by Francesco Fiondella
Niger is one of the poorest countries in the world. Life expectancy there is 54 years, and it has an infant mortality rate higher than any other country except Afghanistan. It is also a country that is extremely vulnerable to climate variability and change. The livelihoods of four out of five people in Niger depend on rainfed agriculture. In other words, crops get their water only when it rains, which isn't a given in this part of the world.
Niger, like all countries in the Sahel, has one rainy season, from June to October, and the amount of precipitation can vary considerably from one year to the next. In some years, the start of the rainy season comes weeks later than normal. Sometimes the rainfall is bunched at the beginning of the season or at its end. Sometimes most of it falls during the middle months. All this causes undue hardships on farming communities already living in poverty. Last year, for example, the rainy season in Niger and its neighboring countries was both shorter and weaker than normal, and crops suffered as a result. So right now, an estimated 20 million people in the Sahel are at risk of going hungry and becoming malnourished.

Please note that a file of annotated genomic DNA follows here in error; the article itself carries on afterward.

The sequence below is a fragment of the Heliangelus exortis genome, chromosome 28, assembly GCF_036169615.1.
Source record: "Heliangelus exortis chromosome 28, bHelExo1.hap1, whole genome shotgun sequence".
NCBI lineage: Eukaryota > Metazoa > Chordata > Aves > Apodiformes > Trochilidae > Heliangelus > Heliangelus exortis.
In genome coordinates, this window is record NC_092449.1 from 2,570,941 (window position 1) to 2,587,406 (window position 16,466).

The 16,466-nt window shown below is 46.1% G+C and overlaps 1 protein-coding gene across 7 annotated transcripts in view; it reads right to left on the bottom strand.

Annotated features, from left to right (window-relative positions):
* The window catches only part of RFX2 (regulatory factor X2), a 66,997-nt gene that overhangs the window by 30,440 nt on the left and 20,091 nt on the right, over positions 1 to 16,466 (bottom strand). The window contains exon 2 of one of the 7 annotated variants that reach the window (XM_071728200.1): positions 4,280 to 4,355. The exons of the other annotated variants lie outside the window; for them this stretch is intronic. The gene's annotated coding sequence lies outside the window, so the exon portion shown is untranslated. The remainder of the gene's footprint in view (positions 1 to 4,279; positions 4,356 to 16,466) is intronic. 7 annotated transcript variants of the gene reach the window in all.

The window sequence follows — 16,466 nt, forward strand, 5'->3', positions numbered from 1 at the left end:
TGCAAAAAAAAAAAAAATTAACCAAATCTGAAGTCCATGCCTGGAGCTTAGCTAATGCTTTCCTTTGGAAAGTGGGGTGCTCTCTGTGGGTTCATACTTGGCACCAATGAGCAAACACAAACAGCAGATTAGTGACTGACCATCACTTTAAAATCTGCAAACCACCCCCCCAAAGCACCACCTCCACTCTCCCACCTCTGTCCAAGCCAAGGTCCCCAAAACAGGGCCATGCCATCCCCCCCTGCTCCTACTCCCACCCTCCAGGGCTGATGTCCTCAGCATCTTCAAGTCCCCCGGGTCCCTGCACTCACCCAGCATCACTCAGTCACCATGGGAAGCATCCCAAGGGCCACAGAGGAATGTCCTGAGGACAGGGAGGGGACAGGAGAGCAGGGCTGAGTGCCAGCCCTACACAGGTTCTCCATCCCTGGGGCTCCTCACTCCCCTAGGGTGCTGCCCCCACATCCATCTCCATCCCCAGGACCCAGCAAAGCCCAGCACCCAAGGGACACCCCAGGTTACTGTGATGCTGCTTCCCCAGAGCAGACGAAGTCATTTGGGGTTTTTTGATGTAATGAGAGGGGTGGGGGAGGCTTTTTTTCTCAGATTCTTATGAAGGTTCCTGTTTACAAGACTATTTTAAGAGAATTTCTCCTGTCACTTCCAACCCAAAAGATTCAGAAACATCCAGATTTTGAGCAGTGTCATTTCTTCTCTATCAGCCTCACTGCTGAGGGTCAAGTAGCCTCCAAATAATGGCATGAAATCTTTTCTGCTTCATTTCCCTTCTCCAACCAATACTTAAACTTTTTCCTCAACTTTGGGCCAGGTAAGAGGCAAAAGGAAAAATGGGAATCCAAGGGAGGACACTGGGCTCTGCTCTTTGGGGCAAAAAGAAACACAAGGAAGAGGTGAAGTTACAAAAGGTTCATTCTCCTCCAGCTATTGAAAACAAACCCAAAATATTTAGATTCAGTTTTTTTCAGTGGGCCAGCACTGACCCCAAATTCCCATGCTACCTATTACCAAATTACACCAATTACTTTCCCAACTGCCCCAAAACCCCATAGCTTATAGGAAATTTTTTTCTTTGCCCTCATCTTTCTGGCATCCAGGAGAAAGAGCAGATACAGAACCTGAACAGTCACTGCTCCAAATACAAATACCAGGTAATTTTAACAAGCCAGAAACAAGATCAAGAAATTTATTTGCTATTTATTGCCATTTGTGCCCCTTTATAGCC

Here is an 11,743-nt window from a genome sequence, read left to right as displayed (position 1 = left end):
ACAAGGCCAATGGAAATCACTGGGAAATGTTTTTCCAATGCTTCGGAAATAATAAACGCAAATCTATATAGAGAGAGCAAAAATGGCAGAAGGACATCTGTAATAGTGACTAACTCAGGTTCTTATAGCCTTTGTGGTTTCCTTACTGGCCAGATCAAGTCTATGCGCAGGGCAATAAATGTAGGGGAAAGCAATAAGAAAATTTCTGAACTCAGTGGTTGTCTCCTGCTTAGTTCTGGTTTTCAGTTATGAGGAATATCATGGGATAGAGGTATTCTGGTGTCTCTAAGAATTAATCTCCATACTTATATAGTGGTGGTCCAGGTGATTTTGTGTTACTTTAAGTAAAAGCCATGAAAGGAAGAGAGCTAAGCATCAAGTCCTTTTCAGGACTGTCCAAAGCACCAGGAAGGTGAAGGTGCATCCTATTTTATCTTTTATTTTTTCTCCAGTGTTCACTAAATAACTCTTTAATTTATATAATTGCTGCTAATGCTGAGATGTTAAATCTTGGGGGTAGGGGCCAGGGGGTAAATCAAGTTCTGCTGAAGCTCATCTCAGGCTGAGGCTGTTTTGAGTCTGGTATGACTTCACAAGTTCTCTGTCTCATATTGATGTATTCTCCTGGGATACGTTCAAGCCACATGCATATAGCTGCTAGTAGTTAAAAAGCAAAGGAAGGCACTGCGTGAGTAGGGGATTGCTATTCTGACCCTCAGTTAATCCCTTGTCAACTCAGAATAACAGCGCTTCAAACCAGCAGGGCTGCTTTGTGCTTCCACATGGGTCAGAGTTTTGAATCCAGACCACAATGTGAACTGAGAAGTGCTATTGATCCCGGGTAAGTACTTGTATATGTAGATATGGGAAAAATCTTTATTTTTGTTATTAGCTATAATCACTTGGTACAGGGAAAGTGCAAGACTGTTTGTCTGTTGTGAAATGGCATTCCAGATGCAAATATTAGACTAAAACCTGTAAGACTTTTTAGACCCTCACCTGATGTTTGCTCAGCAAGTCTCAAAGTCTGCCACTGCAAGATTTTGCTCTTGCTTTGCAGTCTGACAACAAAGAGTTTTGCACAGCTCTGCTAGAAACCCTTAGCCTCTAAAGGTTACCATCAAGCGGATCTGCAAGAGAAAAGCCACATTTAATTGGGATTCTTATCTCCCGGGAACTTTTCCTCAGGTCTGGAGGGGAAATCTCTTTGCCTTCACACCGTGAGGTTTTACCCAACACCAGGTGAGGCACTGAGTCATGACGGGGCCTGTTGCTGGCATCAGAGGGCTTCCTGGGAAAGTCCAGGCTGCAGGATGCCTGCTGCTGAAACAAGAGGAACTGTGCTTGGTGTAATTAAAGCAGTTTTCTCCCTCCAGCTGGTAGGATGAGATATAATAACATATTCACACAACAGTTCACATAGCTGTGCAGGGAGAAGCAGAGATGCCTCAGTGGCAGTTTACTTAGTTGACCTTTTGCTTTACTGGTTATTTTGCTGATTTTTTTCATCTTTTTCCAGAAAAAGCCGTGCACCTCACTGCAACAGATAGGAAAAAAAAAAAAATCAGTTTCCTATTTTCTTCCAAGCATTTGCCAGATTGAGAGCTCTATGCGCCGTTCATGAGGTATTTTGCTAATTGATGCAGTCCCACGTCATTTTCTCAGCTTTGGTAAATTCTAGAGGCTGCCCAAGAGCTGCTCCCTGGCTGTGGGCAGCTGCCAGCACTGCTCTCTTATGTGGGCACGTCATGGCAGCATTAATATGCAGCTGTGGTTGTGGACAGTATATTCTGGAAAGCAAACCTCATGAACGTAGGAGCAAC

An initiative led by the International Research Institute for Climate and Society (IRI) at Columbia University for the CGIAR Research Program on Climate Change, Agriculture and Food Security (CCAFS) is training meterological staff in West Africa on the latest methods and tools for generating more accurate seasonal forecasts for farmers, water-resource managers and other users in their home countries. Now you can explore the country of Niger in a visual photoessay while learning about the importance of seasonal forecasting to the Sahel, one of the poorest and most climate-vulnerable regions in the world. Read the full story on the IRI website.
Francesco Fiondella is a communications officer with the International Research Institute for Climate and Society (IRI) at Columbia University. IRI leads CCAFS research on Adaptation through Managing Climate Risk. Follow their work on twitter @climatesociety.